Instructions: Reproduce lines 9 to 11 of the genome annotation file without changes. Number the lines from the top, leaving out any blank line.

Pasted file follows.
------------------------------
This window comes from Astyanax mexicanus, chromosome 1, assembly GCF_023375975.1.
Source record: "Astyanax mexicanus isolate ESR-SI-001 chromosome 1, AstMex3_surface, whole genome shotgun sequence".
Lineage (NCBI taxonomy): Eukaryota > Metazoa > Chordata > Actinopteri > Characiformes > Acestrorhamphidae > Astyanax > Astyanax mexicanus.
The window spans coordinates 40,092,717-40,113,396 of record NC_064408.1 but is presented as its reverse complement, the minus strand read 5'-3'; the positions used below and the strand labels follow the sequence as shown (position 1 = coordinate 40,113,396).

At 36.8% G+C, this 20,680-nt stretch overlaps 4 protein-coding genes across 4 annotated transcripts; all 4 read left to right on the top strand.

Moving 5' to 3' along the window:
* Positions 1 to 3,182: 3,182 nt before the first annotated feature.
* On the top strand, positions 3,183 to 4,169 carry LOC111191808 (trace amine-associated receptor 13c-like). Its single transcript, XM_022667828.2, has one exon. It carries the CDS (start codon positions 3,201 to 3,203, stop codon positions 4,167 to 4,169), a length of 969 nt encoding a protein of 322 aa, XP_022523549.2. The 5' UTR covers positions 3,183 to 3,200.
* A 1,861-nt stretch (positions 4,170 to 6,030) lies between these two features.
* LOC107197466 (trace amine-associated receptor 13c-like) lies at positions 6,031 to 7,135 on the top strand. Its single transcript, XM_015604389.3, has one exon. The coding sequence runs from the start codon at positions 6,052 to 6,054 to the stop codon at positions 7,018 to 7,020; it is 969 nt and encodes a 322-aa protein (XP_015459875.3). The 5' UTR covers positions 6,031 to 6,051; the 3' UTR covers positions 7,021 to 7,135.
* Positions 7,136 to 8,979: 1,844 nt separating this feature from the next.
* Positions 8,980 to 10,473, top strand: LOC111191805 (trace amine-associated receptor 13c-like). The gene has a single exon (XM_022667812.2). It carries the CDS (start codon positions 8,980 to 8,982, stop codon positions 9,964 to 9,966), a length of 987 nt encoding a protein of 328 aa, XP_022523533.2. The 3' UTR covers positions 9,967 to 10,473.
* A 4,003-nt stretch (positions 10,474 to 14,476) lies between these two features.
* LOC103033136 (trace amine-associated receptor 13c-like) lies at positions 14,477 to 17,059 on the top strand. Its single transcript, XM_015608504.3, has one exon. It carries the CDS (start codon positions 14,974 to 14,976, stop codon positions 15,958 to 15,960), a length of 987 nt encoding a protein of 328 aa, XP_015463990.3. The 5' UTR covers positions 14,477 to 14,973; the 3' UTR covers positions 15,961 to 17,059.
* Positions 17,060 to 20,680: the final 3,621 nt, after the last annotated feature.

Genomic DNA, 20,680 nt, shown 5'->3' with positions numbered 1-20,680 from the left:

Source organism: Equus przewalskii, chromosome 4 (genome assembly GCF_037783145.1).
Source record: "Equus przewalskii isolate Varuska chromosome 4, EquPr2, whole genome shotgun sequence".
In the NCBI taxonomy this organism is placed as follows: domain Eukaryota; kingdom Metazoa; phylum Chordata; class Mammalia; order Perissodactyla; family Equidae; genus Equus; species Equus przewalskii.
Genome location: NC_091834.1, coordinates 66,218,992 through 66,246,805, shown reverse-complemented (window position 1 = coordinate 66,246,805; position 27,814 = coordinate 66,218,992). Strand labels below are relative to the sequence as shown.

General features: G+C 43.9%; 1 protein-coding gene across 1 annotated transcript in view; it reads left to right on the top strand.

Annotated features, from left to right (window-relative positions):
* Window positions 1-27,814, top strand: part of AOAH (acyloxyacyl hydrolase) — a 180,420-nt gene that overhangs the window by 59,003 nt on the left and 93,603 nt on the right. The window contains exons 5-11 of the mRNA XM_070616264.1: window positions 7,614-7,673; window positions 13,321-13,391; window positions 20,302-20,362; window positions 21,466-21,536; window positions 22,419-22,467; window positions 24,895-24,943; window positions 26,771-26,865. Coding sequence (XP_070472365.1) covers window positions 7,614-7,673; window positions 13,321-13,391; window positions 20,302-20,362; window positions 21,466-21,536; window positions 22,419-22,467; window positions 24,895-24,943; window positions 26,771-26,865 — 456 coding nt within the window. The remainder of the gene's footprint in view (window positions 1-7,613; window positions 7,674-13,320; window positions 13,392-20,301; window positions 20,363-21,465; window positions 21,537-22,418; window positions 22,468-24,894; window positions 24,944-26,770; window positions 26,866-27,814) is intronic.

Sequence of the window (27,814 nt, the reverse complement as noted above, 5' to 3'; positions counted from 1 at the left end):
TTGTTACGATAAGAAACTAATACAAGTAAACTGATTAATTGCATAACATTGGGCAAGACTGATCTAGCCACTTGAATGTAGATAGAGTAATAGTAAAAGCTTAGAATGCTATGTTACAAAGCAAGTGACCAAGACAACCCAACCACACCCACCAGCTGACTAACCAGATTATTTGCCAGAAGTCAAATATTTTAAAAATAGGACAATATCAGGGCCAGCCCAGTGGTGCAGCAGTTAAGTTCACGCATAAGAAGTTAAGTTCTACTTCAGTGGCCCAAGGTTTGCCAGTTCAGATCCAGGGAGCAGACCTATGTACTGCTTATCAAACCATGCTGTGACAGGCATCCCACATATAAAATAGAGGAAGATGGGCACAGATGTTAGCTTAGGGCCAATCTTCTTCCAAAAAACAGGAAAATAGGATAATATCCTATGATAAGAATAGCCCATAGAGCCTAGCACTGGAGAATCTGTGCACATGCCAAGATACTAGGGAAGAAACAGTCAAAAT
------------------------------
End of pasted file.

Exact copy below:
* A 1,861-nt stretch (positions 4,170 to 6,030) lies between these two features.
* LOC107197466 (trace amine-associated receptor 13c-like) lies at positions 6,031 to 7,135 on the top strand. Its single transcript, XM_015604389.3, has one exon. The coding sequence runs from the start codon at positions 6,052 to 6,054 to the stop codon at positions 7,018 to 7,020; it is 969 nt and encodes a 322-aa protein (XP_015459875.3). The 5' UTR covers positions 6,031 to 6,051; the 3' UTR covers positions 7,021 to 7,135.
* Positions 7,136 to 8,979: 1,844 nt separating this feature from the next.